New Delhi, Feb 6 (UNI) LNJ Bhilwara, a vertically integrated textile and clothing group, today said that it has formed a joint venture with Glitnir, the North European bank headquartered in Iceland, to develop geothermal power plants in India and Nepal.
The JV is proposed to be a 60:40 partnership with Glitnir holding 40 per cent stake. Glitnir will also be opening a representative office in India.
The JV will recruit a management team that will focus on developing electricity and power projects in India and Nepal utilising sustainable sources like geothermal energy.
''There are a number of unexplored resources of geothermal energy in India and as we successfully implemented projects in China, we believe the same can be done here,'' Glitnir Bank CEO Larus Welding said.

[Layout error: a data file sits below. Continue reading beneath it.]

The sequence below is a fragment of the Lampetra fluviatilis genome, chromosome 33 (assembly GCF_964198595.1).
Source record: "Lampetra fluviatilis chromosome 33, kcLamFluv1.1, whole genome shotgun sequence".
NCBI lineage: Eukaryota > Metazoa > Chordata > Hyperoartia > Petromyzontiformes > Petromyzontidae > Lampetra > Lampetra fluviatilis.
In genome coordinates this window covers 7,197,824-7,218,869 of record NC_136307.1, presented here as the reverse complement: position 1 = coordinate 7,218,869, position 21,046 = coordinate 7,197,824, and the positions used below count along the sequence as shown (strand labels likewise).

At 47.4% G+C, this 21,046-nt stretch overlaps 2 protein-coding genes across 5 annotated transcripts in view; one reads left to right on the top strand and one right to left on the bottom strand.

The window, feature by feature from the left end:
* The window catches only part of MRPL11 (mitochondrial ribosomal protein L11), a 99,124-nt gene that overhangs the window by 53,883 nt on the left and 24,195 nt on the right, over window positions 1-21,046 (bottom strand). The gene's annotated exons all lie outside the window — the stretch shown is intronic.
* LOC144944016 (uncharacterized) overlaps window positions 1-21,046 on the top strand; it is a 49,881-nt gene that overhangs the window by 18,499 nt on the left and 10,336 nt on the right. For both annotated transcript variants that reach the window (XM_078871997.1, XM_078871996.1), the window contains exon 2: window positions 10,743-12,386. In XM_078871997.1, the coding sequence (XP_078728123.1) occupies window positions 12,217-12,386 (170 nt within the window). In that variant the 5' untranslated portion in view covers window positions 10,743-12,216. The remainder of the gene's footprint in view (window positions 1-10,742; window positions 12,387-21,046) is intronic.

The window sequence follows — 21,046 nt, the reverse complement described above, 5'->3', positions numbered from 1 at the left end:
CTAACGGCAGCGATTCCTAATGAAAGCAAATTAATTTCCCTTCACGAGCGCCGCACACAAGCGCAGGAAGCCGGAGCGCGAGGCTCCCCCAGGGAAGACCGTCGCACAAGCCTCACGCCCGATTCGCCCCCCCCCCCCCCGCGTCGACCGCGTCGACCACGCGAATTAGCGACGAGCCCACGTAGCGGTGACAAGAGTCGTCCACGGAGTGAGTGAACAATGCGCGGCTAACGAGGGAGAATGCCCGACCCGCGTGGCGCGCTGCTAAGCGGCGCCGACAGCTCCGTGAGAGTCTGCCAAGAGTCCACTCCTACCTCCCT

The diversified LNJ Bhilwara group has over 2,800 megawatts (MW) of energy projects in various stages of development and with this JV they are entering the geothermal power.
''Unlike the wind and solar installations, geothermal energy runs at capacity 24 hours a day, making the actual power yielded from geothermal sources still substantially greater than wind or solar energy,'' LNJ Bhilwara Group chairman Ravi Jhunjhunwala said.
He said the venture would set up two to three plants, each of 40-50 MW capacity in either Kashmir, Ladakh, Chhattisgarh or the Andaman islands at the east coast.
''We are talking of 150-200 million dollars for each site. 30 per cent will be equity, out of which around 40 per cent will be brought in by the Glitnir Bank,'' he added.
Glitnir Bank will also bring in strategic investors to raise capital during different phases of the development of the geothermal plants. The Glitnir team of geothermal specialists will visit various locations in India to identify the best possible geographical area to develop the plants.
The bank will also be filing an application with Reserve Bank soon to open a representative office in India. The bank has similar offices supporting its niche strategy within geothermal energy, seafood and offshore service vessels in China, US and Canada.
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